Alas, I am non-fictional Becky. I can’t be my perfect, or your perfect, or anybody’s perfect version of who I should be. I can just BE and hope that today’s me is good enough and maybe tomorrow’s will be a little better. But here’s the other thing… because they work in pairs, ya know! I will spend today and every day loving you as good and as hard and as best as I can. You are my very real Steve and our love is very, very real. And we both deserve nothing less than our very best try.
I love you, Steve. Happy Valentines Day!
The first gig Charlie Dennis ever played on stage was with a Texas Bluesman called Johnny Clyde Copeland. Charlie was 12 years-old at the time and from the way he tells the story, he stood at the back of the stage, playing his guitar as timid as could be. Sometime during the set, Johnny Clyde came back there and grabbed that guitar right out of his hands and says, “Boy, that is not how you play the gi’tar. This here! This is how you play it.” And he commenced to pounding on the strings like he meant every stroke of it. When I asked Charlie what that felt like, playing with somebody like that, so young. Charlie said it was great, but it was so embarrassing to have his guitar pulled out of his hands like that. It was a lesson he’d never forget.
Charlie laughs when he tells the story. Pretty much the same as he laughs when he tells any story about his life in music. Like even a bad day playing is better than a good day not. Besides, is there any better baptism to playing blues guitar than that? Johnny Clyde taught him to trust his guitar. Taught him how to trust himself playing it. What better lessons to learn when you’re only 12 years old? And Johnny did it all without words.
I’m learning to trust me and my guitar a little bit, too, now that I’ve been playing and learning for a few weeks. I’m finally at a point where I don’t have to stare at the strings while I’m playing to make sure they’re where I expect them to be. It’s a damn good feeling, to realize that my fingers know right where to meet them (at least some of the time). It gives me a kind of confidence I never had until now.
Isn’t that the thing with trust? Every single time we learn a lesson about it – whether it’s a new way we trust ourselves, or an old friend we learn to trust in a new way – that feeling can’t help but add to who we are. It adds to the confidence we have in ourselves but also our confidence about where we fit in the world.
There’s something else about Johnny Clyde Copeland; I didn’t think to ask what he meant when he told Charlie, “This is how you play.” Maybe it’s just me, but I wonder if he meant to teach little Charlie Dennis that if you’re gonna do a thing, then DO it. Don’t mess around, just go on. Then once it’s done, so what if it wasn’t quite right? It’s already over, and you always have next to time to do it better.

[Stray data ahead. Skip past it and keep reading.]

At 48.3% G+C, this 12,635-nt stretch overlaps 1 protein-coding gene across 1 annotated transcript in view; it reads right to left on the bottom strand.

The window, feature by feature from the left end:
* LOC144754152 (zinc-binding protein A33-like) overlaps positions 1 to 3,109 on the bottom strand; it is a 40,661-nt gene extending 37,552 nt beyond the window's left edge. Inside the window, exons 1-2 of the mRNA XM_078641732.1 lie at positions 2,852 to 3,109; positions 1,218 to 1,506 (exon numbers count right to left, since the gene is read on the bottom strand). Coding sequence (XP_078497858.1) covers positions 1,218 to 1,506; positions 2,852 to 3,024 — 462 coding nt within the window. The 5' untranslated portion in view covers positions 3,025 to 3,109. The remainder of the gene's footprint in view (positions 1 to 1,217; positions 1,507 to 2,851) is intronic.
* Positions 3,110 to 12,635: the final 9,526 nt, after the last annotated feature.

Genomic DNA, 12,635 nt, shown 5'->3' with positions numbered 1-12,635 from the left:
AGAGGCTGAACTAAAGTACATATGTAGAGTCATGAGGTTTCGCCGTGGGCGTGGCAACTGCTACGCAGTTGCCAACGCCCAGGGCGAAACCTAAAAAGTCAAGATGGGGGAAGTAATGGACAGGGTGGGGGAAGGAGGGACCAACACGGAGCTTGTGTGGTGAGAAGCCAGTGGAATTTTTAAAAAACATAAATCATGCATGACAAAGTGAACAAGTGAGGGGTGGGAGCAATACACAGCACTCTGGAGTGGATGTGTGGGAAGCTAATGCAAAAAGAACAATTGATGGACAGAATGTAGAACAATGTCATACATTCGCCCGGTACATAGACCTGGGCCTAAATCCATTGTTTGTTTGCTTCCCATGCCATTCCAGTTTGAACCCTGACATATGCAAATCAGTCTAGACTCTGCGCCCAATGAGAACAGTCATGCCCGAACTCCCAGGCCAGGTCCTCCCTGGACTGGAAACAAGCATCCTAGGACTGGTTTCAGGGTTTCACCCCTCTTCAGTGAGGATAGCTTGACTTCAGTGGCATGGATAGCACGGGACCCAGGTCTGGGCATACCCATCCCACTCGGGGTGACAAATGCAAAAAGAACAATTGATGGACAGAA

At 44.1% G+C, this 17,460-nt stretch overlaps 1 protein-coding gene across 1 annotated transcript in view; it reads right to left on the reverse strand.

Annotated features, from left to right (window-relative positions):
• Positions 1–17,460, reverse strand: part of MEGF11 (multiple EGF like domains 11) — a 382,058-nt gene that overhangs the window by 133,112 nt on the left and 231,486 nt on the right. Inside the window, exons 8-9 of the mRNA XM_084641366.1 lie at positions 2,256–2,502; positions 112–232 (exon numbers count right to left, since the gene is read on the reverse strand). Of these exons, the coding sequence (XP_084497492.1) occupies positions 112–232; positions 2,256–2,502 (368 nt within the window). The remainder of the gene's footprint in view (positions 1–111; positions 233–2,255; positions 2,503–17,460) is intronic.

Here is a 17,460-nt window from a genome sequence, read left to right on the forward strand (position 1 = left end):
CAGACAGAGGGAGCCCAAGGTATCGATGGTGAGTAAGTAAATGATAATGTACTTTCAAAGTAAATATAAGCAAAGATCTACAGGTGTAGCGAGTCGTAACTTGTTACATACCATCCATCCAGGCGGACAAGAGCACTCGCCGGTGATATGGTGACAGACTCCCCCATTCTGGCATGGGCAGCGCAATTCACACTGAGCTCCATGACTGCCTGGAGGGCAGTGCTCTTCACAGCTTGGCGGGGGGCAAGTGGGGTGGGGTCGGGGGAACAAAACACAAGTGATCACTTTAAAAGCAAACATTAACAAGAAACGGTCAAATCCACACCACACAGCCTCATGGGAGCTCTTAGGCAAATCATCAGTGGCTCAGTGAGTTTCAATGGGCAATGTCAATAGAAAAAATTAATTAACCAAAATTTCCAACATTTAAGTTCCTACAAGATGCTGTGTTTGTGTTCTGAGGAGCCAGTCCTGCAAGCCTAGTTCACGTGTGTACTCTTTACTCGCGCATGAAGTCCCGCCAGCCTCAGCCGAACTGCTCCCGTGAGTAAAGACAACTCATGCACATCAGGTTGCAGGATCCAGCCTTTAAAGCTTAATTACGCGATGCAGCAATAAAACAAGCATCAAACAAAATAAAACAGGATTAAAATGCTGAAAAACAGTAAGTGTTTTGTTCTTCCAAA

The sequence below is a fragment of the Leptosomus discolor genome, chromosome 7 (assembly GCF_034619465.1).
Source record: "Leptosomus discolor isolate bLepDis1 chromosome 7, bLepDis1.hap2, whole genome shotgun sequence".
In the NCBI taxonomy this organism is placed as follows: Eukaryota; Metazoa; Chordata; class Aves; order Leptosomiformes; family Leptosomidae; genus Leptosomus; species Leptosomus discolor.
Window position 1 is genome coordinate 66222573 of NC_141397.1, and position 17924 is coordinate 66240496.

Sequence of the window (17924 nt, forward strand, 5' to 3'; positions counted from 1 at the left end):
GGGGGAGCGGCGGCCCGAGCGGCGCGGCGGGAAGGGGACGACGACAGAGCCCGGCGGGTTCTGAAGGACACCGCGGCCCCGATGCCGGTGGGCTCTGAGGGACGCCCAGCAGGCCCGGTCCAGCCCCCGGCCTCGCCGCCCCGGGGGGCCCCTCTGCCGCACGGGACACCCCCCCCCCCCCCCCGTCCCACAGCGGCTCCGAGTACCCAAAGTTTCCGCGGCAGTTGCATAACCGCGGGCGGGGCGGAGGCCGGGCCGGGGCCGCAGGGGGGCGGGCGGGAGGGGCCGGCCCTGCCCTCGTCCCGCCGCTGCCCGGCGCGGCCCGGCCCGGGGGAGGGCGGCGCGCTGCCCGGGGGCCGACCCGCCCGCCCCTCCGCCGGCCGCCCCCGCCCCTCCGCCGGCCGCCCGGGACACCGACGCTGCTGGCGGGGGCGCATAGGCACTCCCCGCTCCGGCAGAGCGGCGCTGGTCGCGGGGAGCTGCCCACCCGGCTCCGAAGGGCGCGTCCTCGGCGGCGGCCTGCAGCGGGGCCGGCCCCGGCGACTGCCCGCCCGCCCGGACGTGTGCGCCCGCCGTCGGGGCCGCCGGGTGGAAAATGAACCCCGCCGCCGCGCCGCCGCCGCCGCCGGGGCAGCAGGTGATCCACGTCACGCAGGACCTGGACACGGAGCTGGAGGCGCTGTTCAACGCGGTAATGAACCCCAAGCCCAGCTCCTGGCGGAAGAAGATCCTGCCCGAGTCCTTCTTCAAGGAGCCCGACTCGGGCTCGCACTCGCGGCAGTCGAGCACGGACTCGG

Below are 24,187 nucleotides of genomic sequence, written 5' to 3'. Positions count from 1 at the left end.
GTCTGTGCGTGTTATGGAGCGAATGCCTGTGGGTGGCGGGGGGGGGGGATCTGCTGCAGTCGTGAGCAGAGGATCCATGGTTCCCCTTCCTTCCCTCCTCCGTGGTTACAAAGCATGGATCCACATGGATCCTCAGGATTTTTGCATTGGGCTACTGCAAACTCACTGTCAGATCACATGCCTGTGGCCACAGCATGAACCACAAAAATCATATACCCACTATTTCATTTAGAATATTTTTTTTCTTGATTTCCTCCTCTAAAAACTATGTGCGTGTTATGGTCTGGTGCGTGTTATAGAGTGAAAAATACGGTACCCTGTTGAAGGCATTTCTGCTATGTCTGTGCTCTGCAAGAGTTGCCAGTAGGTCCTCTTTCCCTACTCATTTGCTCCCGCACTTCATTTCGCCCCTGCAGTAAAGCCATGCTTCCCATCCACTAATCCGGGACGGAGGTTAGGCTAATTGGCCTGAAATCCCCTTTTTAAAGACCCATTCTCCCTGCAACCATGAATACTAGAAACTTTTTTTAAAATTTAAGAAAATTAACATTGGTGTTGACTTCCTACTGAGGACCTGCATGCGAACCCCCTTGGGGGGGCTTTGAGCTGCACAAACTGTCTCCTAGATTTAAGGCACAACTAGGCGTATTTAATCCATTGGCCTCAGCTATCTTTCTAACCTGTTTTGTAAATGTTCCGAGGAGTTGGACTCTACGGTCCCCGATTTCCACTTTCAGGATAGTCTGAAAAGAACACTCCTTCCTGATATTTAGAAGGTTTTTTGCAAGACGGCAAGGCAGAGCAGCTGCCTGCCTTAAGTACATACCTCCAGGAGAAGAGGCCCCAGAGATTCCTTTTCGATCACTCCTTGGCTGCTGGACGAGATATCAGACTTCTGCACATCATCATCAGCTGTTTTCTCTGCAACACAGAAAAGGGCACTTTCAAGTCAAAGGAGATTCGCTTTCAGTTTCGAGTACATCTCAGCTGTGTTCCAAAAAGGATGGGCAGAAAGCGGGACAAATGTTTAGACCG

Maybe those are just my imaginings after watching Johnny play this song called, Flying High. But I wished I’d had a chance to ask him – If you’re gonna do a thing, just go on about it, right Johnny?
UPDATE: I originally wrote the post below right after the Iowa caucuses. I still feel pretty much the same, only now instead of having great misgivings about voting Hillary Clinton in the primary season, I’m facing the thought of having her and only her as the Democratic candidate in the general election. I’m torn and confused. And pretty pissed about the whole mess. I honestly don’t want to have to choose the lesser of two evils again.
Jill Stein is the Green Party candidate. I don’t know much about her. (BTW, you can click on her name and go to her candidacy page to learn more) I should, though, shouldn’t I? She’s another female candidate in the race for the seat behind that desk in the Oval Office. Here’s where I wish more than anything that we had fairer election laws and a better process so that anyone wanting a shot at the White House had access to a microphone loud enough to reach all the people with their message. We don’t have that. Because of that, among a couple of other things if I’m honest, I’m feeling caught with my pants down.
I’m still a Bernie supporter. Yes, I’ve gotten the emails: Hey, Becky! Take the unity pledge! Say you’re with her. I can’t, not yet. Maybe not ever. My biggest fear, though, is that unless Bernie Sanders joins Jill Stein’s ticket as her VP – which I think would be a huge waste – then a vote for the Green Party is nothing but a vote against the Democratic ticket. And regardless of who is on that ticket, I just can’t say I feel comfortable voting that way, given the possible alternative.